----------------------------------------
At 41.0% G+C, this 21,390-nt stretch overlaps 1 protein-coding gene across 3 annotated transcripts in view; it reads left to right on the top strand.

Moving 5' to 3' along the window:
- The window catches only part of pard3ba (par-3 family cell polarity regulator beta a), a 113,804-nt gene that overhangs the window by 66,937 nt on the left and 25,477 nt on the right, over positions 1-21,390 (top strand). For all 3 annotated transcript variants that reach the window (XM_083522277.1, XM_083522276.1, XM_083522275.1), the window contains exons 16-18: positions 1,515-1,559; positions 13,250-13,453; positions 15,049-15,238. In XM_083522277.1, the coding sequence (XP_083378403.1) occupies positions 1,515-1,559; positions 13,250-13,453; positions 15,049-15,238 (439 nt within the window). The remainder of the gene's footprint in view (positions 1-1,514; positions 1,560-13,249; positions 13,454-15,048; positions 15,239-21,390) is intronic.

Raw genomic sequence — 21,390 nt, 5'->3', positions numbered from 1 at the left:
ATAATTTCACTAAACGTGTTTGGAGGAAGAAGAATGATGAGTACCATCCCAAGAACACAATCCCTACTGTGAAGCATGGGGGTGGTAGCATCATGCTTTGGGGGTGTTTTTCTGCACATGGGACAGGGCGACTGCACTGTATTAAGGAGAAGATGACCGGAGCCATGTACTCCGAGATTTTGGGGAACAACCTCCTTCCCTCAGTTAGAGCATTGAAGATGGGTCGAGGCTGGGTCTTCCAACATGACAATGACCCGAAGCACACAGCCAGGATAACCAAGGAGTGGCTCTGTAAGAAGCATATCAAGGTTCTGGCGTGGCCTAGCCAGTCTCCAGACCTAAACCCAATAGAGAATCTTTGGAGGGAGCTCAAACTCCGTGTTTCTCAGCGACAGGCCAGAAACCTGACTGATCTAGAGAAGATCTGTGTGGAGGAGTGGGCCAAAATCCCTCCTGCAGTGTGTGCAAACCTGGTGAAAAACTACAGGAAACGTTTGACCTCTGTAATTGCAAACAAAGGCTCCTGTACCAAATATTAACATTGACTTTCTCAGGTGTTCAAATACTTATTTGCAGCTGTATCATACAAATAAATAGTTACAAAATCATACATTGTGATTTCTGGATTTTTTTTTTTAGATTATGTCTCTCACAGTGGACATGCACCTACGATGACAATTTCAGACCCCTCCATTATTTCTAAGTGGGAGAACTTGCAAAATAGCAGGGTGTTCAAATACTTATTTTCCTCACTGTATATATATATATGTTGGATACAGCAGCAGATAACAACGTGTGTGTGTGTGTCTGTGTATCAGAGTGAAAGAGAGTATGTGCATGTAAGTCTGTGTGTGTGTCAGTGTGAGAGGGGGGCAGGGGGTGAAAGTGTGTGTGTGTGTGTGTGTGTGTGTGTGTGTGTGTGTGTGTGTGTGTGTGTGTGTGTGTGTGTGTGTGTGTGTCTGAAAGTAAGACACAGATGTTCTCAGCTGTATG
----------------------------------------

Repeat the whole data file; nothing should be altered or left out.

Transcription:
At 41.0% G+C, this 21,390-nt stretch overlaps 1 protein-coding gene across 3 annotated transcripts in view; it reads left to right on the top strand.

Moving 5' to 3' along the window:
- The window catches only part of pard3ba (par-3 family cell polarity regulator beta a), a 113,804-nt gene that overhangs the window by 66,937 nt on the left and 25,477 nt on the right, over positions 1-21,390 (top strand). For all 3 annotated transcript variants that reach the window (XM_083522277.1, XM_083522276.1, XM_083522275.1), the window contains exons 16-18: positions 1,515-1,559; positions 13,250-13,453; positions 15,049-15,238. In XM_083522277.1, the coding sequence (XP_083378403.1) occupies positions 1,515-1,559; positions 13,250-13,453; positions 15,049-15,238 (439 nt within the window). The remainder of the gene's footprint in view (positions 1-1,514; positions 1,560-13,249; positions 13,454-15,048; positions 15,239-21,390) is intronic.

Raw genomic sequence — 21,390 nt, 5'->3', positions numbered from 1 at the left:
ATAATTTCACTAAACGTGTTTGGAGGAAGAAGAATGATGAGTACCATCCCAAGAACACAATCCCTACTGTGAAGCATGGGGGTGGTAGCATCATGCTTTGGGGGTGTTTTTCTGCACATGGGACAGGGCGACTGCACTGTATTAAGGAGAAGATGACCGGAGCCATGTACTCCGAGATTTTGGGGAACAACCTCCTTCCCTCAGTTAGAGCATTGAAGATGGGTCGAGGCTGGGTCTTCCAACATGACAATGACCCGAAGCACACAGCCAGGATAACCAAGGAGTGGCTCTGTAAGAAGCATATCAAGGTTCTGGCGTGGCCTAGCCAGTCTCCAGACCTAAACCCAATAGAGAATCTTTGGAGGGAGCTCAAACTCCGTGTTTCTCAGCGACAGGCCAGAAACCTGACTGATCTAGAGAAGATCTGTGTGGAGGAGTGGGCCAAAATCCCTCCTGCAGTGTGTGCAAACCTGGTGAAAAACTACAGGAAACGTTTGACCTCTGTAATTGCAAACAAAGGCTCCTGTACCAAATATTAACATTGACTTTCTCAGGTGTTCAAATACTTATTTGCAGCTGTATCATACAAATAAATAGTTACAAAATCATACATTGTGATTTCTGGATTTTTTTTTTTAGATTATGTCTCTCACAGTGGACATGCACCTACGATGACAATTTCAGACCCCTCCATTATTTCTAAGTGGGAGAACTTGCAAAATAGCAGGGTGTTCAAATACTTATTTTCCTCACTGTATATATATATATGTTGGATACAGCAGCAGATAACAACGTGTGTGTGTGTGTCTGTGTATCAGAGTGAAAGAGAGTATGTGCATGTAAGTCTGTGTGTGTGTCAGTGTGAGAGGGGGGCAGGGGGTGAAAGTGTGTGTGTGTGTGTGTGTGTGTGTGTGTGTGTGTGTGTGTGTGTGTGTGTGTGTGTGTGTGTGTGTGTGTGTCTGAAAGTAAGACACAGATGTTCTCAGCTGTATG